Apple and Hey are feuding again over a calendar app
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Apple and Hey are feuding again over a calendar app

The creators of Hey, the email service by Basecamp, are once again in a dispute with Apple, this time regarding the rejection of their new calendar app from the App Store.

Apple’s justification echoes a similar situation four years ago when Hey’s email app was rejected – users who don’t pay cannot use the app after downloading it, and new users are unable to sign up through Hey’s calendar app.

Recently, Basecamp introduced an integrated calendar service with Hey, along with a new standalone app for it. However, on Saturday, Hey’s co-founder David Heinemeier Hansson shared on X that Apple has once again rejected their standalone calendar app.

Apple’s app guidelines mandate that apps should permit users to sign up for the service, including the possibility of subscribing and making payments. When users pay through in-app purchases, Apple takes a 30% cut (or less in some cases). However, certain apps like Netflix, Kindle, and Spotify are allowed to let users create accounts outside the app.

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In 2020, Apple initially rejected Hey’s email app because users couldn’t sign up for the service within the app. Eventually, a compromise was reached where users could download Hey and begin using it with a randomly generated email ID. To upgrade and access additional features, users had to make payments through a web browser.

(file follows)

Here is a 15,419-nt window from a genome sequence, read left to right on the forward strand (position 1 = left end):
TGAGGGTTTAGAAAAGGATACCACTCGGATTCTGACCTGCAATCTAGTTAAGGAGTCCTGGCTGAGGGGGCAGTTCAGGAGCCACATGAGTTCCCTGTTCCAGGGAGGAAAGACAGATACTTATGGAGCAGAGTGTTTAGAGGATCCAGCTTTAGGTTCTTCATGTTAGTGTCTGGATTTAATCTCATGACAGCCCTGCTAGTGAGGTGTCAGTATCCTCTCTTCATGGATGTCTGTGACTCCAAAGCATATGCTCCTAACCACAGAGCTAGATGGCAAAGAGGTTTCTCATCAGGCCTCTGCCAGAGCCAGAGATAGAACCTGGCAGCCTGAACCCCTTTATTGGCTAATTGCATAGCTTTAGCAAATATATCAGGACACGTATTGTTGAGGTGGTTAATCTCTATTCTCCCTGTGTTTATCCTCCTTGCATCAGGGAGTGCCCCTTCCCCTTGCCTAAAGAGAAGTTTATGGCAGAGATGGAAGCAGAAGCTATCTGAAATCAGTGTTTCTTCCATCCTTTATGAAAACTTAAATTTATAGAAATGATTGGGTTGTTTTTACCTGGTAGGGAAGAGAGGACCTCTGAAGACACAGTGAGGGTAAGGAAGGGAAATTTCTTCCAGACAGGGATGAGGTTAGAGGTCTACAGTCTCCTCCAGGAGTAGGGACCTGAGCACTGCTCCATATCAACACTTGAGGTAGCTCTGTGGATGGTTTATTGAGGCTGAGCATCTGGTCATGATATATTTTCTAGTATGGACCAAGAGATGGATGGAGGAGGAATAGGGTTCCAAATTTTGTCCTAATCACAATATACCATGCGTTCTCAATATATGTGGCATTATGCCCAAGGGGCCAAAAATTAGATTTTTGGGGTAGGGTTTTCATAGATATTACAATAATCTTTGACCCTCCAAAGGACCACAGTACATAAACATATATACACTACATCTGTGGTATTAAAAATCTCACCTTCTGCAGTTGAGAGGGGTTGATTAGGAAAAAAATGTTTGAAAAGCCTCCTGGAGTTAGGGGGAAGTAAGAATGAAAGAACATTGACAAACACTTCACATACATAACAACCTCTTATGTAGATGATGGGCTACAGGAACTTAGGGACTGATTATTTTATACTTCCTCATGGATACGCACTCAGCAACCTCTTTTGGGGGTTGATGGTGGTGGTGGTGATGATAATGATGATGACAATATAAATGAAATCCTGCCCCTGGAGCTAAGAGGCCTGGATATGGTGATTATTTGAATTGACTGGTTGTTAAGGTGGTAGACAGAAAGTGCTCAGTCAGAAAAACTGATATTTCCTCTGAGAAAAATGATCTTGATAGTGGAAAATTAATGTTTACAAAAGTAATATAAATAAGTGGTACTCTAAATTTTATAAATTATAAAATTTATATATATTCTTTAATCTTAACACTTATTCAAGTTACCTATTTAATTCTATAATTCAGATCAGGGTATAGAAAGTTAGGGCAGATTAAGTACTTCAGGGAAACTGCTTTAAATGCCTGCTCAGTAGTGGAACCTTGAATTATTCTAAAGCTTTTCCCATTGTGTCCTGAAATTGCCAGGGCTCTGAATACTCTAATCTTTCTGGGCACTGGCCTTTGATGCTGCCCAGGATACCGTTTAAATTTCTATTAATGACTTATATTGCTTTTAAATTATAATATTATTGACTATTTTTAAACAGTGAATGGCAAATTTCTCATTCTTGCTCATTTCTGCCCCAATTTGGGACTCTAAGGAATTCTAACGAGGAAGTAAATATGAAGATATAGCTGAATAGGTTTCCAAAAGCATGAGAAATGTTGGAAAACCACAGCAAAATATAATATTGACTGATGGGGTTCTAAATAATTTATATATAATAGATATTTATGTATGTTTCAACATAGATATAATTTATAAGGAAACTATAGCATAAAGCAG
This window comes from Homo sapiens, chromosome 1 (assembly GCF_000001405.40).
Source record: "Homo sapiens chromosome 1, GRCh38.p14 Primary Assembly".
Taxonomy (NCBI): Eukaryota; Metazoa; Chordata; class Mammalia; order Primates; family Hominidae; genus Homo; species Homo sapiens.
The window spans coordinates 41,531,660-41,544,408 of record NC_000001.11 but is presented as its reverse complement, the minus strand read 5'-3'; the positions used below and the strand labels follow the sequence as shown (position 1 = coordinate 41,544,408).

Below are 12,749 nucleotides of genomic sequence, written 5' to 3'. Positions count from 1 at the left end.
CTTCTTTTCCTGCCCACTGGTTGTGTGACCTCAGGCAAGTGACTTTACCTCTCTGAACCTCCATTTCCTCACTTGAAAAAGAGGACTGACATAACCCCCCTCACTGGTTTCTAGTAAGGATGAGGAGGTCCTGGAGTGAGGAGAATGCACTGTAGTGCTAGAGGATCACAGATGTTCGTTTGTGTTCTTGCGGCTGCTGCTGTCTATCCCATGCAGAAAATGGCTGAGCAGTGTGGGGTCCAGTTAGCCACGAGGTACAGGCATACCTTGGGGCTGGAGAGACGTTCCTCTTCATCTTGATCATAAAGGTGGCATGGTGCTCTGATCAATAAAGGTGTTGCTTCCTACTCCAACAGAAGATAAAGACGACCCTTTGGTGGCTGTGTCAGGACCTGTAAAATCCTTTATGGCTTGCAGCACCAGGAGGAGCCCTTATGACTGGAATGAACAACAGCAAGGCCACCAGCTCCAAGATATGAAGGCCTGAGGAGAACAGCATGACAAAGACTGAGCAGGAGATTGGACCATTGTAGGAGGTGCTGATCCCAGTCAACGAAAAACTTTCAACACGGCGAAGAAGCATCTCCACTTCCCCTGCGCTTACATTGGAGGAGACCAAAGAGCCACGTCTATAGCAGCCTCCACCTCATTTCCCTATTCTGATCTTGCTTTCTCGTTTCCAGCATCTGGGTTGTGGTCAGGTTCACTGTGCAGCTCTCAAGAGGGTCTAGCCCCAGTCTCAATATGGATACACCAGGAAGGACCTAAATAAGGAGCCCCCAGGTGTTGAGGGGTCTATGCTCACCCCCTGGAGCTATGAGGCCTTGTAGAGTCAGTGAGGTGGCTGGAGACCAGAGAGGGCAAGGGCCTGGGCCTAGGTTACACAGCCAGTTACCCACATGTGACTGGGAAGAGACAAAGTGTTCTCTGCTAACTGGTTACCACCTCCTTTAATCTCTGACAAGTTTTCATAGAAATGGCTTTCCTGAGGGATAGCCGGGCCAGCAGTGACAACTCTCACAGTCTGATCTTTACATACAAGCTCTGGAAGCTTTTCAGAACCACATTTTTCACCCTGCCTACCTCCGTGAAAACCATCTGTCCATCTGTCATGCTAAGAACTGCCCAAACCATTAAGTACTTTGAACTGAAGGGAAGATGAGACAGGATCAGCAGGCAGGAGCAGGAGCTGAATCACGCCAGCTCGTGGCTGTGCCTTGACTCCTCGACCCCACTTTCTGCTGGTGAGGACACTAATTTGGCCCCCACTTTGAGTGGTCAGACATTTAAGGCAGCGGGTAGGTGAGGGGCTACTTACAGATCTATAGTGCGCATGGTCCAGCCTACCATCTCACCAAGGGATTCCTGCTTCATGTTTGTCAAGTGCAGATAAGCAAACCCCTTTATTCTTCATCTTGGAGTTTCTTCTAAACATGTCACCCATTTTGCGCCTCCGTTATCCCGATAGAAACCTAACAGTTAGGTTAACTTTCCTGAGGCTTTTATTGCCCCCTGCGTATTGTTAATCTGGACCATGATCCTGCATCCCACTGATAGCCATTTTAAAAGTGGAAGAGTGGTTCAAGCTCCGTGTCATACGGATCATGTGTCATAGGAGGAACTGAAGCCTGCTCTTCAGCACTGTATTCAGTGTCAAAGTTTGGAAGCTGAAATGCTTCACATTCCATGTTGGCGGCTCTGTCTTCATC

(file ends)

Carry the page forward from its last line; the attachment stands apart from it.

In a blog post, David Heinemeier Hansson argues that apps such as Google Calendar and Netflix employ a login gate, with users paying for the service outside Apple’s ecosystem. Additionally, he points out that Apple utilizes a single iCloud ID to offer a subscription to a suite of apps. Therefore, Hansson contends that Hey’s calendar app should be allowed on the App Store.

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As for the future, Hansson expresses uncertainty but emphasizes their commitment to persist in the fight. He asserts that they will not succumb to paying Apple a 30% fee as “protection money” to be left alone, citing their past ability to find a solution and their determination to do so again.

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